I think that Daniel Alpert’s claim that the problem with the world’s economy is that there’s just too darned much supply is far too America- and Euro-centric:
Countries that were once poor now find themselves with huge surpluses of wealth. And the rich countries of the world, while still rich, struggle with monumental levels of debt—both private and public—and unsettling questions about whether they can compete globally.
It is time to recognize that the central challenge facing the global economy is an oversupply of labor, productive capacity, and capital relative to the demand for all three.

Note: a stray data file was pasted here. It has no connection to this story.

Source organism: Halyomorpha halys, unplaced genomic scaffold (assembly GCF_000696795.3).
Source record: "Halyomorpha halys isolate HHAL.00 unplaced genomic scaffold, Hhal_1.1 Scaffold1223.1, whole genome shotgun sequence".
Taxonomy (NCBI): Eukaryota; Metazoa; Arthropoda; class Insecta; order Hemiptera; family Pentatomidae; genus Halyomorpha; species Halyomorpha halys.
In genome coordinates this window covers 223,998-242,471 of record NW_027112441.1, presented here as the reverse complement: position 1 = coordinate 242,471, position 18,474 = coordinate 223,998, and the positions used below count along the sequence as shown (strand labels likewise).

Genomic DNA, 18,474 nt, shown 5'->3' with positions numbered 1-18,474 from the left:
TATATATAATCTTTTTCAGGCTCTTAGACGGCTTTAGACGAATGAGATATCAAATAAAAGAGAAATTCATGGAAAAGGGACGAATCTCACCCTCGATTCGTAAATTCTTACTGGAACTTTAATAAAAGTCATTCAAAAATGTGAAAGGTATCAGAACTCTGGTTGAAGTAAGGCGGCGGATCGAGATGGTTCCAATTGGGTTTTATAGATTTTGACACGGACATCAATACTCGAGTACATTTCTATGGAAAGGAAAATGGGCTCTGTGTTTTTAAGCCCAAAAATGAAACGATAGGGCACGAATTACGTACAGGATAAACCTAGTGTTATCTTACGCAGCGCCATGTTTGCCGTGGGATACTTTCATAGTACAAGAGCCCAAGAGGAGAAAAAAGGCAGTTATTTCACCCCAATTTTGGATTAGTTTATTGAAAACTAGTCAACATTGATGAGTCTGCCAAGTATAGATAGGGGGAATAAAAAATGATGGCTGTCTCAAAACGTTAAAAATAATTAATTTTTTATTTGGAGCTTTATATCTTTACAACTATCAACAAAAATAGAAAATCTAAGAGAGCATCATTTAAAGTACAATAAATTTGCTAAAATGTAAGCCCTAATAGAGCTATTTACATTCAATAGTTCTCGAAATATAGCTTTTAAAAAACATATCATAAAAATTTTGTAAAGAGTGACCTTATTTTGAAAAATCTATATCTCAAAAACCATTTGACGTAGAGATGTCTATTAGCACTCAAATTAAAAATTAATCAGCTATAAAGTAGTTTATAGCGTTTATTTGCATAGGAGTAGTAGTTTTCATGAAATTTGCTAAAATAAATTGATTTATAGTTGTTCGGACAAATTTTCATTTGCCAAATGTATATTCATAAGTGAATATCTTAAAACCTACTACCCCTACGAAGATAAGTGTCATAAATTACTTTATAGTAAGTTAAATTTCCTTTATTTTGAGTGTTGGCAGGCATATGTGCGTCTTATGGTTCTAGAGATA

I think that view is too much from 30,000 feet. Although China and India now have more rich people than they used to each country continues to have hundreds of millions of people with very great material wants. Each country maintains a sort of one-way autarky in which goods or services are exported but relatively few are imported. The difference between exports and imports is held in the form of U. S. Treasuries, which results in the benefits of trade accruing to relatively few individuals in all of the countries involved.
The problem is nothing near as intractable as Mr. Alpert makes it sound but solving requires that the mercantilist approach to trade presently being used by large developing countries be modified and they will need encouragement to do that.
Michael Pettis supports my contention.